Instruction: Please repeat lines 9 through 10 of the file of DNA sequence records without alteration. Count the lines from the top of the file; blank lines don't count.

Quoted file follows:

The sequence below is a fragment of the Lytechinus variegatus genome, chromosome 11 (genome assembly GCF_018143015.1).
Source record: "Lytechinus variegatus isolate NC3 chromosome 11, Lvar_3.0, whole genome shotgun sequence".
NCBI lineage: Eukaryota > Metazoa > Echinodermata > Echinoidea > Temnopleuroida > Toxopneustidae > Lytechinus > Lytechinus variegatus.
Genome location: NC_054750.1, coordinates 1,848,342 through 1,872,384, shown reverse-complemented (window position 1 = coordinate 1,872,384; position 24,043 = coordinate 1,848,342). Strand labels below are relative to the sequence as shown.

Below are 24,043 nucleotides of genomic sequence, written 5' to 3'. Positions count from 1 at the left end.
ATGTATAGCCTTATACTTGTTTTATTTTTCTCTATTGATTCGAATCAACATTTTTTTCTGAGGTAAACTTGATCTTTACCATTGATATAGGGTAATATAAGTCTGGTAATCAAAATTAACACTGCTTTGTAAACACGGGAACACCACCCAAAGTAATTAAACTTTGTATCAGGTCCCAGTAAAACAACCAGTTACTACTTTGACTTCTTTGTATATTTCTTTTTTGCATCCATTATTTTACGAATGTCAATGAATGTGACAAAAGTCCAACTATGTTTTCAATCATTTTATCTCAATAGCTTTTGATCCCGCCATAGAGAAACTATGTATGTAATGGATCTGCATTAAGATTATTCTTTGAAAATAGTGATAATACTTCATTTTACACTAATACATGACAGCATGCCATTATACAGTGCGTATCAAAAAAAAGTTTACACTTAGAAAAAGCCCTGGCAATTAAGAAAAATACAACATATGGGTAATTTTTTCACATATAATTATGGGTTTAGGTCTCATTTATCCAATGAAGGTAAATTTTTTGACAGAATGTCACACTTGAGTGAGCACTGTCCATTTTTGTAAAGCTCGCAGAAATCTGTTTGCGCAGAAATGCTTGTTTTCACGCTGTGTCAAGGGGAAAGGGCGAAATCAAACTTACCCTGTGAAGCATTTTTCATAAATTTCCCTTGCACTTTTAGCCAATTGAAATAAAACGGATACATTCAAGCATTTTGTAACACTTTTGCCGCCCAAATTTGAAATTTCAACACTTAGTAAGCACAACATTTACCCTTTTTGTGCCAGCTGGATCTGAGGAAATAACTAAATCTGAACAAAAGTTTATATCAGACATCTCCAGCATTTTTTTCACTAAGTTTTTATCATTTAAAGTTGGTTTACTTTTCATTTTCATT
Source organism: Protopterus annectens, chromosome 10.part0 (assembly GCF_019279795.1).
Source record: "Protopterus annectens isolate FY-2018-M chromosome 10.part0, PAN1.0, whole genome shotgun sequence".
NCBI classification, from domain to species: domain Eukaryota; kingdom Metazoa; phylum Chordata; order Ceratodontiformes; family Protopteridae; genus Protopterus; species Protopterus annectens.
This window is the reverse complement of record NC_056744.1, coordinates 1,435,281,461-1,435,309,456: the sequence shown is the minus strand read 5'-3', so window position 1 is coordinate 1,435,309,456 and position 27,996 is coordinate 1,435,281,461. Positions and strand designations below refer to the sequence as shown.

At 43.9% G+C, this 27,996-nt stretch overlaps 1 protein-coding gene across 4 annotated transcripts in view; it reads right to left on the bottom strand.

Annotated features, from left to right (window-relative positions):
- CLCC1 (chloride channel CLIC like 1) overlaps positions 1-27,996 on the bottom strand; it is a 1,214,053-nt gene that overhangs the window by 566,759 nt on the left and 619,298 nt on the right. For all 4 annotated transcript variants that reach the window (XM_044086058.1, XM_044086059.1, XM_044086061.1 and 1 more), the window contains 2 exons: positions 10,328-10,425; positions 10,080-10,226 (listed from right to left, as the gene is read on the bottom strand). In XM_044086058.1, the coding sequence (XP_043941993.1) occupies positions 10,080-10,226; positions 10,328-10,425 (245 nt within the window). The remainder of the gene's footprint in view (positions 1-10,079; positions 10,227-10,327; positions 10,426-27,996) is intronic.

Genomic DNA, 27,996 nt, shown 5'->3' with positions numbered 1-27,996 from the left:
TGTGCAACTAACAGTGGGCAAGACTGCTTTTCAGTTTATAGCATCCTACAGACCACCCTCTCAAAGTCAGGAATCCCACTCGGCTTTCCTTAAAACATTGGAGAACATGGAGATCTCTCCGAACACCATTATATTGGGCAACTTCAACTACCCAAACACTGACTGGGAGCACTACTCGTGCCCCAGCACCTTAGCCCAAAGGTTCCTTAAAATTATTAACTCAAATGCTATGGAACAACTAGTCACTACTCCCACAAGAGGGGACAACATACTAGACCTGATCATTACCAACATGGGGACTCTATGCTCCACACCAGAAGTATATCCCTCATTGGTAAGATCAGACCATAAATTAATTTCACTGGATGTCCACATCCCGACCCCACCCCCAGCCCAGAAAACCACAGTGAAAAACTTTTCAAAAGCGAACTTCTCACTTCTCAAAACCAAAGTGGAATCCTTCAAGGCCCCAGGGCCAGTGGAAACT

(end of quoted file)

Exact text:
NCBI classification, from domain to species: domain Eukaryota; kingdom Metazoa; phylum Chordata; order Ceratodontiformes; family Protopteridae; genus Protopterus; species Protopterus annectens.
This window is the reverse complement of record NC_056744.1, coordinates 1,435,281,461-1,435,309,456: the sequence shown is the minus strand read 5'-3', so window position 1 is coordinate 1,435,309,456 and position 27,996 is coordinate 1,435,281,461. Positions and strand designations below refer to the sequence as shown.